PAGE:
In 1982, Los Angeles Mayor Tom Bradley was the heavy favorite to win California’s governorship. But Republican George Deukmejian, upset him, as white support for Bradley proved to be far less than polls predicted.

The effect was evident for years. Virginia Gov. Doug Wilder, who is Black, had a significant lead in polls when he ran for the office in 1989, but barely won. That same year, David Dinkins, who is Black, enjoyed a big advantage over Republican Rudy Giuliani, but won by a small margin.

Today, experts see a diminished Bradley effect, if there’s one at all. Barack Obama won popular vote majorities in 2008 and 2012, the first Democratic presidential candidate to get more than 50% since 1976.

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Most Republicans stay away from talking about Harris and the Bradley effect, but conservative commentators sometimes don’t..

On “The Five,” Fox News’ popular afternoon talk show, panelists recently spent nearly 10 minutes tearing into Harris. They began talking as “Worst VP Ever?” flashed at the bottom of the screen.

“If you’re a black woman and you got an education you have a golden key that unlocked everything. If you get inside and you can’t achieve anything, that’s on you,” said host Greg Gutfeld..

“For a woman who had it handed to her on a silver platter because she checked off all the boxes, for her to literally fail on this job is really a sad commentary on her abilities,” former Judge Jeanine Pirro chimed in.

Harris fights back

Harris has spent nearly all of her public time lately before friendly audiences or explaining Biden administration initiatives.

She’s become arguably the party’s leading spokesperson for the right to an abortion and the need for diversity and inclusion.

Munoz, the Democratic spokesman, explained that Harris “will continue to be a leading voice on the issues that matter most to American people, and hold MAGA Republicans accountable for their extreme positions on reproductive rights, health care, and our very democracy.”

Immediately after the Supreme Court’s June 30 ruling that a Colorado woman did not have to serve a same-sex couple who wanted to use her website wedding design business, Harris issued a lengthy statement emphasizing “All people deserve to live free from discrimination.”

The decision was viewed as a setback for gay rights and other laws barring discrimination.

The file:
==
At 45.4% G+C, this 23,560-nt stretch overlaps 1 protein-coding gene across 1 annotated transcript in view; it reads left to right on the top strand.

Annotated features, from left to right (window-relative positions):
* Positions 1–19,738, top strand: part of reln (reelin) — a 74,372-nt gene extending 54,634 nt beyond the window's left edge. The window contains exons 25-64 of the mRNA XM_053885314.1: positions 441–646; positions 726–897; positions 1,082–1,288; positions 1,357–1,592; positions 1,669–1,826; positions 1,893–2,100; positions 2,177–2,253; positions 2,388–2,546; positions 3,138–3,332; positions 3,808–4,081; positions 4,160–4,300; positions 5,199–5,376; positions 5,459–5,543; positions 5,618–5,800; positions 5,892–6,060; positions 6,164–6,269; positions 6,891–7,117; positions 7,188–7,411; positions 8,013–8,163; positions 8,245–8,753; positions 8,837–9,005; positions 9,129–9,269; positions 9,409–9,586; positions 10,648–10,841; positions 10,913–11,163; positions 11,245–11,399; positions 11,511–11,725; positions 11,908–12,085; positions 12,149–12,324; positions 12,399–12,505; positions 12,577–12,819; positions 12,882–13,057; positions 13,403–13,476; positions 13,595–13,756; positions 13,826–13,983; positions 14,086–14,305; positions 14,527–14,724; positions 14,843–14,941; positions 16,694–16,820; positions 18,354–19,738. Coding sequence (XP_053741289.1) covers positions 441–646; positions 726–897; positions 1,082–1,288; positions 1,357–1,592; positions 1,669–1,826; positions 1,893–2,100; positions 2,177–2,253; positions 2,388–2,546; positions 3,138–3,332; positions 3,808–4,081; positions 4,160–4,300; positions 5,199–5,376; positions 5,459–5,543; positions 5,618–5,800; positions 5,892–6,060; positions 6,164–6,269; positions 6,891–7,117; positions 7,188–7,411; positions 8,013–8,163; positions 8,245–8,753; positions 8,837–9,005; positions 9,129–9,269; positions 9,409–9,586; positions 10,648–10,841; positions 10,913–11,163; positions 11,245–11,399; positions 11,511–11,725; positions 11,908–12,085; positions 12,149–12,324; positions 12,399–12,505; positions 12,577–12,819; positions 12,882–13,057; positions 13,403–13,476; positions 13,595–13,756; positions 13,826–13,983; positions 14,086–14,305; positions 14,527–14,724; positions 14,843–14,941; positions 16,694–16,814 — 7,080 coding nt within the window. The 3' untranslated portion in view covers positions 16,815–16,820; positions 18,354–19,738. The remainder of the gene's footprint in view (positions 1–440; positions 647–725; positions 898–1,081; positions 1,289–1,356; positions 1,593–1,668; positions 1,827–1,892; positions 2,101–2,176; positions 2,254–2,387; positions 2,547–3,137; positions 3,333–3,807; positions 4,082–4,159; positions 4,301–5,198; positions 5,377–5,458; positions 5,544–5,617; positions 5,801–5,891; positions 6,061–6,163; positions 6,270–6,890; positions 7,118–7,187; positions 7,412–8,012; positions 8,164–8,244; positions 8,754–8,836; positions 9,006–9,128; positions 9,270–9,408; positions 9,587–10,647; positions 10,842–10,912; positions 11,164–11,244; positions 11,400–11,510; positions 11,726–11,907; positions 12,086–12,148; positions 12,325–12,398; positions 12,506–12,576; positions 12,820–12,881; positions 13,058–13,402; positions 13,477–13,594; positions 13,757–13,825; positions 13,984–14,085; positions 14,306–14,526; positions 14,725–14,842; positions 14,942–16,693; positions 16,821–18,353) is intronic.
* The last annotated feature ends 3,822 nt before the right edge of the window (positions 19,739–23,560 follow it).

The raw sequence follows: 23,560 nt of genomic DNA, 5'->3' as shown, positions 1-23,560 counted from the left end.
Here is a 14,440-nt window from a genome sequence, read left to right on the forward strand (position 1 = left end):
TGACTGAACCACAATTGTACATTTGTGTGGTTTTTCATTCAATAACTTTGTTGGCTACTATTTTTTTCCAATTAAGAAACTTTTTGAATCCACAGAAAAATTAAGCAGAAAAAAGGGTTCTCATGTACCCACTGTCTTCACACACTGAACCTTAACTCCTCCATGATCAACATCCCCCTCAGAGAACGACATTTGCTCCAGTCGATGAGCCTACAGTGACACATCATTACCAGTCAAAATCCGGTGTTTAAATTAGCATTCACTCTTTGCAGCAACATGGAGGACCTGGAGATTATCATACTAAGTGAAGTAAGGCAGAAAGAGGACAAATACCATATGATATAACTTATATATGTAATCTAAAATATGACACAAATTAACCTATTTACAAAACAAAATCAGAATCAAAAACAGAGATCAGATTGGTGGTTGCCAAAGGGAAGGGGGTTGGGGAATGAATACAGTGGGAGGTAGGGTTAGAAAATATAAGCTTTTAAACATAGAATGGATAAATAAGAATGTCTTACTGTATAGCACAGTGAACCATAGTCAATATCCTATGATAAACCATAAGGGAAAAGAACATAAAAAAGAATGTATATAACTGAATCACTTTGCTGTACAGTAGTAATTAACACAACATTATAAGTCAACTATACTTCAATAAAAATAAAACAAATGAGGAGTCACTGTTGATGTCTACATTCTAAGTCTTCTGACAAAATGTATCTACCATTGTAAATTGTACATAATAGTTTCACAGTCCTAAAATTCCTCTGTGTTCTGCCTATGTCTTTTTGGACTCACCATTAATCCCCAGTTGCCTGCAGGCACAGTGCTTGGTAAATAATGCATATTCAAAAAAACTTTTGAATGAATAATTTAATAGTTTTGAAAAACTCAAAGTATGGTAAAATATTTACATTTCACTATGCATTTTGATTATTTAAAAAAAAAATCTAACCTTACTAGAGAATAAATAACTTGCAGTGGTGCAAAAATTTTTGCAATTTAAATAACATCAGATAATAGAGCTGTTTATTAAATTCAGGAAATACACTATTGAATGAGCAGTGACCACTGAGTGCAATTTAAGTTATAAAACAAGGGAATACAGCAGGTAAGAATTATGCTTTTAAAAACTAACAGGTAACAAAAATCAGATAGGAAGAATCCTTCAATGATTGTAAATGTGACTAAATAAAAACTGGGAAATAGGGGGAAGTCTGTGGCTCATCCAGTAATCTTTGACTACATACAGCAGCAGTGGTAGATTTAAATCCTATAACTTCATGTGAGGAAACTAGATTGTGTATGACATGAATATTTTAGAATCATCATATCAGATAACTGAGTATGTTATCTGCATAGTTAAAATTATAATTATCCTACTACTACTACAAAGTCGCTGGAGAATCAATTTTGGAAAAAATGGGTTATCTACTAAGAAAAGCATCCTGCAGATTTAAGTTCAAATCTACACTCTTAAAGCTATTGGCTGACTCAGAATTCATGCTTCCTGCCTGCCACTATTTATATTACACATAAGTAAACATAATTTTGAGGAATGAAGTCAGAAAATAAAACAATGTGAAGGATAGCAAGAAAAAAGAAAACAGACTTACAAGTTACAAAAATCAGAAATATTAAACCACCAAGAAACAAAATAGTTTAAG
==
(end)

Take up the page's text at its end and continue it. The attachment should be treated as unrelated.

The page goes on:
On abortion, Harris has spoken repeatedly about the Supreme Court’s 2022 decision to overturn Roe v. Wade, the 1973 decision that provided the constitutional right to an abortion.

“The consequences of these abortion bans and extreme laws have been heart-wrenching. Women’s lives have been put at risk, as care is denied because providers fear prosecution for doing their job,” Harris said in April after voters elected a judge who supports abortion rights to the state Supreme Court.

When the issue of “President Harris” comes up, she says simply that she’s running for vice president.

In an interview earlier this month with NPR’s Miichel Martin, the host cited Republican attacks on the vice president and said “the fact of the matter is the president’s age puts you into play.”

Harris calmly responded “The president is running for re-election as president, I am running for re-election with him as vice president. And that is my focus.”

Looking ahead

For Harris-bashers, making her unpopular is an investment in the future. Win or lose next year, she’s likely to start the 2028 presidential campaign as the Democratic frontrunner.

Harris is also the most prominent non-white candidate in a party that has thrived on building a multi-racial coalition.

“More than any VP in recent history, Kamala Harris embodies her party’s future coalition, not its past,” said Matt Moore, former South Carolina Republican chairman. That “makes her a natural foil for Republicans,” he said.

Bring it on, said Democrats. The more Republicans insult and disparage the first Black and South Asian American to be vice president, the more it will motivate those voters to turn out, said Antjuan Seawright, a Columbia, S.C.-based Democratic strategist.

“A lot of the criticism is rooted in racism, bigotry and hate,” he said. “That’s going to generate a level of enthusiasm among parts of the Democratic base.”

The Republican attacks on Harris also are a reminder that “We are the party with many women in top positions,” said Robert Mulholland, a veteran California Democratic strategist.

“The Republican Party is a white male dominated party, “ he said, “and to many people these are typical men from the 1950s,” when women were often expected to stay home and raise children.

As the campaign unfolds, the focus will still largely be on Biden. After all, he’s the president.

But he’s also the 80-year-old president.